You’ve gotten past the newborn phase, and now, in the second month, you’re starting to get a sense of your baby’s personality. You’re also learning what makes your 2-month-old tick — from likes and dislikes, to crying triggers, which are pretty basic at this point: hunger, sleepiness, and dirty diapers.
2 Month Old Baby Developments
They won’t yet be teething, but you might notice that your baby is starting to drool more (and making a bit of a mess!), as their salivary glands develop. Fear not though, their drool actually contains a lot of bacteria killing enzymes so it’s no bad thing to get it on their toys or other surfaces they’re interacting with.
You may find that your baby is beginning to sleep in more solid blocks (of 5 or 6 hours) but at 2 months old, it’s still very common for your baby to be waking up in the middle of the night.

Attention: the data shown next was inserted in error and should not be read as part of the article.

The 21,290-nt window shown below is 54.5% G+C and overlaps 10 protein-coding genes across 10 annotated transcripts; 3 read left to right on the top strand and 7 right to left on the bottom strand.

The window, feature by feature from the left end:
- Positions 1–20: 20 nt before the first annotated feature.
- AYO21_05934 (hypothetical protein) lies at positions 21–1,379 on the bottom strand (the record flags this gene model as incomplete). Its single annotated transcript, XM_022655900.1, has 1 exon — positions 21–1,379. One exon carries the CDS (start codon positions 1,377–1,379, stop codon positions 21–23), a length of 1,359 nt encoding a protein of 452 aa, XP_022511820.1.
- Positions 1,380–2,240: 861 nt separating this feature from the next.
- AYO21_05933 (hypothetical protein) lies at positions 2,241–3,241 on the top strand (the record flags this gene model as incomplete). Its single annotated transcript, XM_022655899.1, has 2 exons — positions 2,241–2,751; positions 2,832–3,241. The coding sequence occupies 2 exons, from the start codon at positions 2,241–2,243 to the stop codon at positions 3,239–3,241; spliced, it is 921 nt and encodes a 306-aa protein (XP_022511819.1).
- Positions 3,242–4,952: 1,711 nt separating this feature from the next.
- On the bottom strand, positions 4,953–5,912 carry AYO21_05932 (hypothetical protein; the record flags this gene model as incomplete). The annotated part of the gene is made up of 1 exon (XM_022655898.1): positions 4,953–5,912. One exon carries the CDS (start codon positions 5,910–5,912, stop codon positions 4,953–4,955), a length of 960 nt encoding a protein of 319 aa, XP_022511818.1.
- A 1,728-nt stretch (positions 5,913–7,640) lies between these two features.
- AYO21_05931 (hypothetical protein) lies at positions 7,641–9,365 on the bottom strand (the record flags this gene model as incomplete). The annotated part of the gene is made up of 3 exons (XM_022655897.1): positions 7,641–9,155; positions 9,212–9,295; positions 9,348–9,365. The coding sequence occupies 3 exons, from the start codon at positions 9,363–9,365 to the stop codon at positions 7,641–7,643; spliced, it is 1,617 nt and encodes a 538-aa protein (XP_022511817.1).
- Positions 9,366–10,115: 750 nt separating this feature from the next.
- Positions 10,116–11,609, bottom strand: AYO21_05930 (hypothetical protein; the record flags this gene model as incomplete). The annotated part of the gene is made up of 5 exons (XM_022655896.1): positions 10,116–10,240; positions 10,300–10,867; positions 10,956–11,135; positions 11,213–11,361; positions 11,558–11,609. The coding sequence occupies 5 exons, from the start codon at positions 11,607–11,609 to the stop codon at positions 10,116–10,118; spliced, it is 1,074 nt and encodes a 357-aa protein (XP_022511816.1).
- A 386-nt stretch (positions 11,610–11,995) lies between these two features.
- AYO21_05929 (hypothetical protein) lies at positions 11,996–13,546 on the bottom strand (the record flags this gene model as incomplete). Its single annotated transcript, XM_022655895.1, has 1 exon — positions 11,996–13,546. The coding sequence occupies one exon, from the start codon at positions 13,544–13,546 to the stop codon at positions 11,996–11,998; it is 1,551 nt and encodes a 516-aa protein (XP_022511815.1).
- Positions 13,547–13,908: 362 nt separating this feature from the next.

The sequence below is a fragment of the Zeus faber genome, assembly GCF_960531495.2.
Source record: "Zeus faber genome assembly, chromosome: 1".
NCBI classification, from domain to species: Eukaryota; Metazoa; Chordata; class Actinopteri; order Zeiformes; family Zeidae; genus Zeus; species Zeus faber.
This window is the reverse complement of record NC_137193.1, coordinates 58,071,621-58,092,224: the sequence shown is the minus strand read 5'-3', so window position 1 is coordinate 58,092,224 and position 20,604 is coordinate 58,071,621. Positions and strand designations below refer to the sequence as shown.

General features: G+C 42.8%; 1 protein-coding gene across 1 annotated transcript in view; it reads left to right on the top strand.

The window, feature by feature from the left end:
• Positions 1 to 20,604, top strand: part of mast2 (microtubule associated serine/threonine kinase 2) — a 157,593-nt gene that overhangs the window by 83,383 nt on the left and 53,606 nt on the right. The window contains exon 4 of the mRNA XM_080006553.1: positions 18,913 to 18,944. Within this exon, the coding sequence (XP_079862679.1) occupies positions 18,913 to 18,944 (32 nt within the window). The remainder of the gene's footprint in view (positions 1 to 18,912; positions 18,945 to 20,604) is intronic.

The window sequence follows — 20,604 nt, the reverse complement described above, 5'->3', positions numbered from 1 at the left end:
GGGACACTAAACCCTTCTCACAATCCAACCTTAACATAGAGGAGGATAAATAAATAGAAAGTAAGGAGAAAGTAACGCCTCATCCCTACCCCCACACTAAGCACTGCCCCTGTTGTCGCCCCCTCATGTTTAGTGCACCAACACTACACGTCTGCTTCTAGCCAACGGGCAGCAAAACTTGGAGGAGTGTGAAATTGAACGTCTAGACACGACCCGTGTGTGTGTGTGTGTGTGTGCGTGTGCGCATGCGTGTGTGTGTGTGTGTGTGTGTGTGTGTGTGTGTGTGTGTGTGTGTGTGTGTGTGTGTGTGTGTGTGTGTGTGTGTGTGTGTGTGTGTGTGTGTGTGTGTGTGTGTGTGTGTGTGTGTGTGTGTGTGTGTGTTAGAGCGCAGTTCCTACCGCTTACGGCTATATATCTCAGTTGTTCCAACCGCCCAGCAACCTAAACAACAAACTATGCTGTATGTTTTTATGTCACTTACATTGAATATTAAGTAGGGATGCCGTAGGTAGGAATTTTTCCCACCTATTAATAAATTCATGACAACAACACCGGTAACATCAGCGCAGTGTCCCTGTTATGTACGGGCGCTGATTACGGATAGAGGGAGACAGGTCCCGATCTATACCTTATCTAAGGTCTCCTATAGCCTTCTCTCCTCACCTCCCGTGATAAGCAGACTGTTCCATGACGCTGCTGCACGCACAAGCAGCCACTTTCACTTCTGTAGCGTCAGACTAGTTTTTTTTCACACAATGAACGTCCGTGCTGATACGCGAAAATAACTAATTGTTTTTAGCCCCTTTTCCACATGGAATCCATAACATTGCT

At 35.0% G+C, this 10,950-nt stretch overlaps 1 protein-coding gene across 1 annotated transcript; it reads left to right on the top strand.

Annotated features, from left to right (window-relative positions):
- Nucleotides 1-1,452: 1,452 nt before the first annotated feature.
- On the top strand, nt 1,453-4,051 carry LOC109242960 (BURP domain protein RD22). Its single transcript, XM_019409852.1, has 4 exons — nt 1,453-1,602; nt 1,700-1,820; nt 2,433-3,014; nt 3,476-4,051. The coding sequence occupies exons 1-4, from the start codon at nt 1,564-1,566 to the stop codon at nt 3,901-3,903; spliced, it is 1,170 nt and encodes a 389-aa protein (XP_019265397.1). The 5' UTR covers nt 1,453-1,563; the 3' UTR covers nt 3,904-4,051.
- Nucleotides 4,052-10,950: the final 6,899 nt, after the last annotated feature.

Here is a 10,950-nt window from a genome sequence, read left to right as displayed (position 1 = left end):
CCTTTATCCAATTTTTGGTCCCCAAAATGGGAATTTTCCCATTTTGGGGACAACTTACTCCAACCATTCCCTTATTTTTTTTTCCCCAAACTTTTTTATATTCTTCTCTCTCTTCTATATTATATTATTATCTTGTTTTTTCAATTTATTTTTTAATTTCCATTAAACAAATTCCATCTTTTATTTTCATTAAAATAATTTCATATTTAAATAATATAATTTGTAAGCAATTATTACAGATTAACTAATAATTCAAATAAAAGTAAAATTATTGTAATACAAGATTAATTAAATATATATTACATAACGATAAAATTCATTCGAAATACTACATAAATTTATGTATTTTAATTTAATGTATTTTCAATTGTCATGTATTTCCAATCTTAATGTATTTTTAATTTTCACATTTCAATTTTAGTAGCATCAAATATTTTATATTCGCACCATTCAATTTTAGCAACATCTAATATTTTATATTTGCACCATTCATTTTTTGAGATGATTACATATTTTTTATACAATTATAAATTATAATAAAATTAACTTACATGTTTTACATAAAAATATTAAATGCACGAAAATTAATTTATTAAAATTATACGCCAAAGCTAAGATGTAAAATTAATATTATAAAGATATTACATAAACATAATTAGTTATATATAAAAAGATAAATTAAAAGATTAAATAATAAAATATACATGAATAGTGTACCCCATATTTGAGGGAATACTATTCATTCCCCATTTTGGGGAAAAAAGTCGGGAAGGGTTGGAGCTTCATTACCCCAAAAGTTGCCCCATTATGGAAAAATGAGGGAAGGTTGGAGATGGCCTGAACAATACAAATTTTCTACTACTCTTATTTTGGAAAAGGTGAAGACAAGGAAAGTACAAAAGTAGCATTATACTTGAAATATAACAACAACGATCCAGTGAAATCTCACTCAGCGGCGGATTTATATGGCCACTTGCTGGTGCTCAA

Reading to your baby
They might not be able to follow along just yet, but reading to your baby can help to sooth them, whilst also helping them to become more familiar with your voice. Try varying the tone and intonation of your voice to keep them interested and build a better connection.
When your baby is 2 months old you’ll be offered the first round of immunisations which includes protection against a range of diseases including:
- Rotavirus – A highly infectious virus that can cause gastroenteritis in your baby
- DTaP/IPV/Hib – Protects against diphtheria, tetanus, whooping cough, polio and haemophilus influenza
- Pneumococcal Conjugate Vaccine (PCV) – This protects against pneumococcal infections including pneumonia, meningitis and bronchitis
Your Baby At Two Months
She should be able to:
- Respond to a bell in some way
- Hold her head up for short periods
- Follow objects
- Vocalise in ways other than crying, for example, cooing, gurgling or humming
She will probably be able to:
- Smile in response to your smile (and this time it won’t be wind)
- Hold her head at a 45 degree angle when on her stomach
- Keep her movements smoother and slightly more controlled. Your baby should be able to grab objects voluntarily now rather than in the early days when it was mostly involuntary and instinctive
She may possibly be able to:
- Smile spontaneously
- Laugh out loud or squeal in delight
- Bring both hands together
- Lift her head 90 degrees when on her stomach
- Bear her weight on her legs when supported